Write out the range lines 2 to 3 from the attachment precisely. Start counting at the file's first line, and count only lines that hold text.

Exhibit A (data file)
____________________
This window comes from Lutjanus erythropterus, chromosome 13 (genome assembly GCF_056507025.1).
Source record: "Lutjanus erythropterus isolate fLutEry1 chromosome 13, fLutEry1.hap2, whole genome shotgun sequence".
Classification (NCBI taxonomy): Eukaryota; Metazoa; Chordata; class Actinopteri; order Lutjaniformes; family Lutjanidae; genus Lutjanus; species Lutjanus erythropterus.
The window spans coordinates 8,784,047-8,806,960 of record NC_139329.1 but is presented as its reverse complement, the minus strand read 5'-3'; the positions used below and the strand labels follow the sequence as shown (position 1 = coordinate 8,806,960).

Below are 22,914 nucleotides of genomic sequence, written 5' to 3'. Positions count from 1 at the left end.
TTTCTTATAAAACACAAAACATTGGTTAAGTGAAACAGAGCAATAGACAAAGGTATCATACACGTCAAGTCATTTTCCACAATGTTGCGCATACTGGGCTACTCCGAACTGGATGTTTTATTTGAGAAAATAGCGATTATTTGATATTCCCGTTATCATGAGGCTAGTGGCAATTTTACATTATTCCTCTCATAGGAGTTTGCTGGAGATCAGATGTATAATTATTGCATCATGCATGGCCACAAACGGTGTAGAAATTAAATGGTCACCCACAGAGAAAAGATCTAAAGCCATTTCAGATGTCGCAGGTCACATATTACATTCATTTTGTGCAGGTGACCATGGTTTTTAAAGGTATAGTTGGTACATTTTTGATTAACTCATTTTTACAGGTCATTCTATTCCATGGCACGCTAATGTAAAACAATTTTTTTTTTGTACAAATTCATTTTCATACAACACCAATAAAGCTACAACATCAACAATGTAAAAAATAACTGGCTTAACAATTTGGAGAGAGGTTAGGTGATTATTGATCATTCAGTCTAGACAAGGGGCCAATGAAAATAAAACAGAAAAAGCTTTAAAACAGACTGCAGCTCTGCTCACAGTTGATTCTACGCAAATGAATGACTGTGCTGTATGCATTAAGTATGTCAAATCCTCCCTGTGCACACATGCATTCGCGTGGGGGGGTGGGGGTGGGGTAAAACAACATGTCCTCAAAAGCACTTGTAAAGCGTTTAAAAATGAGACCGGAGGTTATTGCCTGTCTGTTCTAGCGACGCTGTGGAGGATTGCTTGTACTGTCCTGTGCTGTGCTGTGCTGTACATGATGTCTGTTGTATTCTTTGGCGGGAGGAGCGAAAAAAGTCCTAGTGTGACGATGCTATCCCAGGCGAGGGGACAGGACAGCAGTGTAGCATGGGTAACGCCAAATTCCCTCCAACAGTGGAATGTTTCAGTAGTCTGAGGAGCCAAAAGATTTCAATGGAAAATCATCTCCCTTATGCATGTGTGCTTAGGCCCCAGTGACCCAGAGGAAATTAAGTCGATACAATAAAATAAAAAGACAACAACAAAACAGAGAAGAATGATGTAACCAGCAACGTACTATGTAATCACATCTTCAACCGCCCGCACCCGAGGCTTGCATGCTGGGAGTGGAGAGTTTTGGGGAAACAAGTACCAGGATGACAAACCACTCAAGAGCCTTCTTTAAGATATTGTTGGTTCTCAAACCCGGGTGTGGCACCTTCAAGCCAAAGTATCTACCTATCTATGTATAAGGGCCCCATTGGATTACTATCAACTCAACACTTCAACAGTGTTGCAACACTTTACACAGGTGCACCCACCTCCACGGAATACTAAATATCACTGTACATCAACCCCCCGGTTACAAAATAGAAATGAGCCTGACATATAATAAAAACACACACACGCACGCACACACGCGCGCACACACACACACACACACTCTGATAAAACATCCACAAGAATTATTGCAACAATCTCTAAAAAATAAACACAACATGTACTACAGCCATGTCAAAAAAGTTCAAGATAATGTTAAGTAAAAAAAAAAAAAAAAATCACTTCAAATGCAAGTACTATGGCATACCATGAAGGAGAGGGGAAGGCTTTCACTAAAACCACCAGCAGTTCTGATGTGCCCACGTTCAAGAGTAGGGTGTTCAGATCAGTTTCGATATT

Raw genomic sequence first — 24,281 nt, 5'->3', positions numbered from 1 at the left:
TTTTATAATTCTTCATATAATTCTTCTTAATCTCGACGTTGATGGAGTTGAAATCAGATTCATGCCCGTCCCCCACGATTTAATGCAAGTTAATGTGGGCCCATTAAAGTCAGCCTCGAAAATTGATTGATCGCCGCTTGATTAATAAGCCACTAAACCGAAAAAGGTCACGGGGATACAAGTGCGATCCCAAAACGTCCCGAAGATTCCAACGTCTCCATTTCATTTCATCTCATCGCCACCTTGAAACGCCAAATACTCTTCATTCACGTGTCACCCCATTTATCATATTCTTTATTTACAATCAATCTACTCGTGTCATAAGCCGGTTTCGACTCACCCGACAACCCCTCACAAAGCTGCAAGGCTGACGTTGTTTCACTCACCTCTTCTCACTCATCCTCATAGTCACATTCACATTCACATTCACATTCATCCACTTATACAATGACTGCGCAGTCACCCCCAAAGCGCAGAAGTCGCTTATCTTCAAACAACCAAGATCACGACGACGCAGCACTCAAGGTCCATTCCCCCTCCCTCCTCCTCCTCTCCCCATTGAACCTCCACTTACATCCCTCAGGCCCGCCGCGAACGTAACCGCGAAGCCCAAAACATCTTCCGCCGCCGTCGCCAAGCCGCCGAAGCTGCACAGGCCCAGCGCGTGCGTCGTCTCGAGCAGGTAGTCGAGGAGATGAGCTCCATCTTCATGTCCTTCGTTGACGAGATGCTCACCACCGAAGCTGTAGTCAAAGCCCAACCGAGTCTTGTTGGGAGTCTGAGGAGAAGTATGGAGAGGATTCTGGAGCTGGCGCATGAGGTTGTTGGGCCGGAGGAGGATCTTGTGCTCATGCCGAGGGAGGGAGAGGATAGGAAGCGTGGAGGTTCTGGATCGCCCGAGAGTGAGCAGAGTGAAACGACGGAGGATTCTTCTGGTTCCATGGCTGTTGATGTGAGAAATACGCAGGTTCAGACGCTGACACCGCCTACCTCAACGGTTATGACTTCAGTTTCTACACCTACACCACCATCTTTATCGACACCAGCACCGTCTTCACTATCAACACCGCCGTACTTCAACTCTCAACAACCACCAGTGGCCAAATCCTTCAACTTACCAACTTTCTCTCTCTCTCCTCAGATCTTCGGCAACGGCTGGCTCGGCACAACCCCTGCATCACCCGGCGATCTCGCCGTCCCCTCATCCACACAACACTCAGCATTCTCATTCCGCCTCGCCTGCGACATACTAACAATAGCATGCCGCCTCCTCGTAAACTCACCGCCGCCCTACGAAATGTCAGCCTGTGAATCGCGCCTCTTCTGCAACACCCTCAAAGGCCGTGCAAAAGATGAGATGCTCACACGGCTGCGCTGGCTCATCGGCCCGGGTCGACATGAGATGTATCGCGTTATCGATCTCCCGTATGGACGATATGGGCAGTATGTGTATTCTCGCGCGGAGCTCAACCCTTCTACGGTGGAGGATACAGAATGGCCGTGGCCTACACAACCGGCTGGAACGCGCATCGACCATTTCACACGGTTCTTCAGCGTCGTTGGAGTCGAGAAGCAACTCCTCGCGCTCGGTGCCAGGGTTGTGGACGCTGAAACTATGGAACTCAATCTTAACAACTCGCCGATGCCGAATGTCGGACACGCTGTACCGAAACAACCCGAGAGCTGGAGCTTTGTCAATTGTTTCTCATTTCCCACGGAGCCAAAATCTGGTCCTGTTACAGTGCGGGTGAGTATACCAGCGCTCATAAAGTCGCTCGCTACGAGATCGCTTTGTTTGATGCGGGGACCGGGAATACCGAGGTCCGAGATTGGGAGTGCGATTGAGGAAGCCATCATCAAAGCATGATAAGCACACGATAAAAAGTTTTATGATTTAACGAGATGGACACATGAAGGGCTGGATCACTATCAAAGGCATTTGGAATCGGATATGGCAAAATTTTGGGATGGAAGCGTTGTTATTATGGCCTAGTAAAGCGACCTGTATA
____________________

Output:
Source record: "Lutjanus erythropterus isolate fLutEry1 chromosome 13, fLutEry1.hap2, whole genome shotgun sequence".
Classification (NCBI taxonomy): Eukaryota; Metazoa; Chordata; class Actinopteri; order Lutjaniformes; family Lutjanidae; genus Lutjanus; species Lutjanus erythropterus.